The circumstances of each of the boys’ deaths are very different, but all fell through the cracks of the system, and the coroners acknowledged that none of them received the full care and attention they should have.

A coroner noted that staff at the sheltered housing where Filmon was living were aware that his condition was deteriorating, but failed to escalate concerns about him being suicidal to the correct teams. When he died, Osman, who was learning English and training to be a carpenter, was known to be worried about whether his refugee status was going to be revoked. He had started to self-medicate with alcohol and cannabis, and the coroner found he had not received the support he should have done when he described feeling suicidal.

The coroner at Mulue’s inquest said the seriousness of his mental health issues had not been recognised. Alex’s inquest concluded that he had wrongly been assessed as being an adult by Home Office staff. As a result, rather than being sent to live with a foster family, he was moved to accommodation for adult asylum seekers, where he was violently assaulted and began drinking heavily. The mistake was rectified but even then overworked social workers struggled to get him the help he urgently needed. His inquest noted that this mistake contributed to the “destructive spiral” that led to his death.

Mulue was wrongly assessed as an adult and sent to adult accommodation where he was violently assaulted and began to drink heavily.Mulue was wrongly assessed as an adult and sent to adult accommodation where he was violently assaulted and began to drink heavily. Photograph: Handout

Robel says there was a key difference between the way he and his four, now dead, friends were cared for on arrival in the UK. Robel, who was 13 when he arrived, was allocated foster parents. They kept a close eye on what he was doing – if on a school night he wanted to stay out late with his Eritrean friends, they would bombard him with anxious text messages, instructing him to come home immediately. If he ignored them, they said he wouldn’t be allowed to play football in the Sunday league.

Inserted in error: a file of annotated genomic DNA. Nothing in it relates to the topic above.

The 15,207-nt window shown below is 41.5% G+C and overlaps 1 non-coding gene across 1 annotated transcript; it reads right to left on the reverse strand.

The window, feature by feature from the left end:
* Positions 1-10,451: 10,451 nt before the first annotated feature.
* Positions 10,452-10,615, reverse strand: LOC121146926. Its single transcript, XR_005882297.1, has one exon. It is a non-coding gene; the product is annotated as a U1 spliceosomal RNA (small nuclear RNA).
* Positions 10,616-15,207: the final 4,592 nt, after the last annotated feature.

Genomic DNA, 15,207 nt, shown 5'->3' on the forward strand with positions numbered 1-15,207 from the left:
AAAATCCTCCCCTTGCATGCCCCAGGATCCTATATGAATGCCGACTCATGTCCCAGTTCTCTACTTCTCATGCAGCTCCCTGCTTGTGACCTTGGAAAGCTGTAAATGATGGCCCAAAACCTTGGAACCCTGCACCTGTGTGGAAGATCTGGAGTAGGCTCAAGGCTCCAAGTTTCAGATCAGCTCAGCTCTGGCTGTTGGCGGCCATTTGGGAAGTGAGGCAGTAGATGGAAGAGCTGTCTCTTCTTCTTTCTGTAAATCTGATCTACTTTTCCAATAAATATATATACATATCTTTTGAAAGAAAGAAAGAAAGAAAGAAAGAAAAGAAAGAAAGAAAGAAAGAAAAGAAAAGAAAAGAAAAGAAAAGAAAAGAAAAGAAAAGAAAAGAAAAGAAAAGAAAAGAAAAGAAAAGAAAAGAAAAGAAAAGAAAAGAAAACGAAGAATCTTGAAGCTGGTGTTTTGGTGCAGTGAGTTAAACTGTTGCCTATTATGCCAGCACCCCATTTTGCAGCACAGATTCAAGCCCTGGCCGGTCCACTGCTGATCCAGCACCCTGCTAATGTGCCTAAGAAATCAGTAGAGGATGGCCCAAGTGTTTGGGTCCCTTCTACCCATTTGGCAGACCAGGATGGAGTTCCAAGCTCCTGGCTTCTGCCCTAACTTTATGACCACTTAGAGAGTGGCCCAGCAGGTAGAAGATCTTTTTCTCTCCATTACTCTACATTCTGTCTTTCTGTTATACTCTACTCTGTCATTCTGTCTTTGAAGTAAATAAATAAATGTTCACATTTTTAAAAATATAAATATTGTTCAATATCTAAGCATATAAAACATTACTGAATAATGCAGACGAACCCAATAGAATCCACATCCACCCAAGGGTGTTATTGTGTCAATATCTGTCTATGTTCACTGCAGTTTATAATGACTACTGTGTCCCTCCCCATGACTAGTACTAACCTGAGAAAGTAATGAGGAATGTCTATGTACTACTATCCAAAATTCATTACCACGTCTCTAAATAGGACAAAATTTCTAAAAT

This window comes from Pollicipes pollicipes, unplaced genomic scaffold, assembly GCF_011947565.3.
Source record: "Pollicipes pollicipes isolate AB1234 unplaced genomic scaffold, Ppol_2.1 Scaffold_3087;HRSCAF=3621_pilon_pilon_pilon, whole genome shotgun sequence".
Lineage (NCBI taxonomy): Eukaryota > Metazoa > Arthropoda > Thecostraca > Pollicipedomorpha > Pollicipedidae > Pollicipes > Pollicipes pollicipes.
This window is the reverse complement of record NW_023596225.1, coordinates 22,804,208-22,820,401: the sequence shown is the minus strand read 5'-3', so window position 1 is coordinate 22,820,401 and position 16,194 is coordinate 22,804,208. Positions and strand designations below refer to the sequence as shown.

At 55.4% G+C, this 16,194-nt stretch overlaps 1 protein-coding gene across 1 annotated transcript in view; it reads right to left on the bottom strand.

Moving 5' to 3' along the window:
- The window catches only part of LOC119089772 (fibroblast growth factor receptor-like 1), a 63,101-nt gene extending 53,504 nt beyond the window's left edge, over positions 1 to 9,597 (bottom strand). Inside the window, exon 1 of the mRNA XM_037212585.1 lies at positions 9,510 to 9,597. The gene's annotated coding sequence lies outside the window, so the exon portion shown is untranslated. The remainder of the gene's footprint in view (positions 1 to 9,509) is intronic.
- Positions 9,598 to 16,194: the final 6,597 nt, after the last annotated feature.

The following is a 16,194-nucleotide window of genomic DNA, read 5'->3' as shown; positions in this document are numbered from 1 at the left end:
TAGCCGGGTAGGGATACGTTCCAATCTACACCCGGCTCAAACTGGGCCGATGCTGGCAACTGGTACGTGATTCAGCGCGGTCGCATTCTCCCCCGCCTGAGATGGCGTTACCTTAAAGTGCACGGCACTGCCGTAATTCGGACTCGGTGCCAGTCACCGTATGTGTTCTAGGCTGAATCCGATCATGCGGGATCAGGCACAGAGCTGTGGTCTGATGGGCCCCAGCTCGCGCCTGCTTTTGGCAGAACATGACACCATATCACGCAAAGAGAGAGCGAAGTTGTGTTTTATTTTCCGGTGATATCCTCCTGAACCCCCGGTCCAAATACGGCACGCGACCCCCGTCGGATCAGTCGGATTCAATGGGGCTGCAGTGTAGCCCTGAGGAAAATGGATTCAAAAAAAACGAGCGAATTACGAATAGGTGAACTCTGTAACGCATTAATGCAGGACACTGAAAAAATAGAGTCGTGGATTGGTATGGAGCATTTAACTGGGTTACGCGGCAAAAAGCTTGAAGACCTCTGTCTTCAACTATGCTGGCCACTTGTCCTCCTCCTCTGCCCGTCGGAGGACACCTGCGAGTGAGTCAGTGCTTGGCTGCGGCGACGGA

“They would tell the coach to keep me on the bench. I really loved football,” he says. He resented it at the time, but now recognises how important it was to be treated as a child who needed boundaries and support like any other. “I was being annoying, but they made me come back on time and go to school. It would have been helpful for the others to have someone like that in their lives.”

Last year dozens of charities called on the government to make a string of policy changes to support young refugees, after these deaths and a number of others among teenage asylum seekers who fled persecution. But, given funding cuts to local authorities and the government’s determination to appear tough on asylum seekers, there is a weary recognition in the refugee sector that sweeping change looks unlikely.

Campaigners would like the Home Office to be more sensitive in the way that age assessments are conducted on teenage asylum seekers when they arrive in the UK. Child refugee campaigners say the well-documented culture of disbelief within the Home Office means officials often launch age assessments with the premise “that this kid’s telling a lie, so we should work on the assumption that they’re probably an adult”. In December, the chief inspector of prisons expressed serious concerns about how staff at the Home Office reception facilities in Dover attempted to establish the age of new arrivals without professional interpreters. “We observed staff attempting to establish ages by use of hand signals,” he wrote.

Instead the Home Office is planning to take an even tougher line on age assessments of refugees. In December the home secretary, Priti Patel, said the nationality and borders bill would put an end to the “appalling abuse” of “grown adult men masquerading as children” to claim asylum, and said new funding would be given to enable checks on teeth, fusion of bones in the wrist and MRI imaging to “stop these abuses”.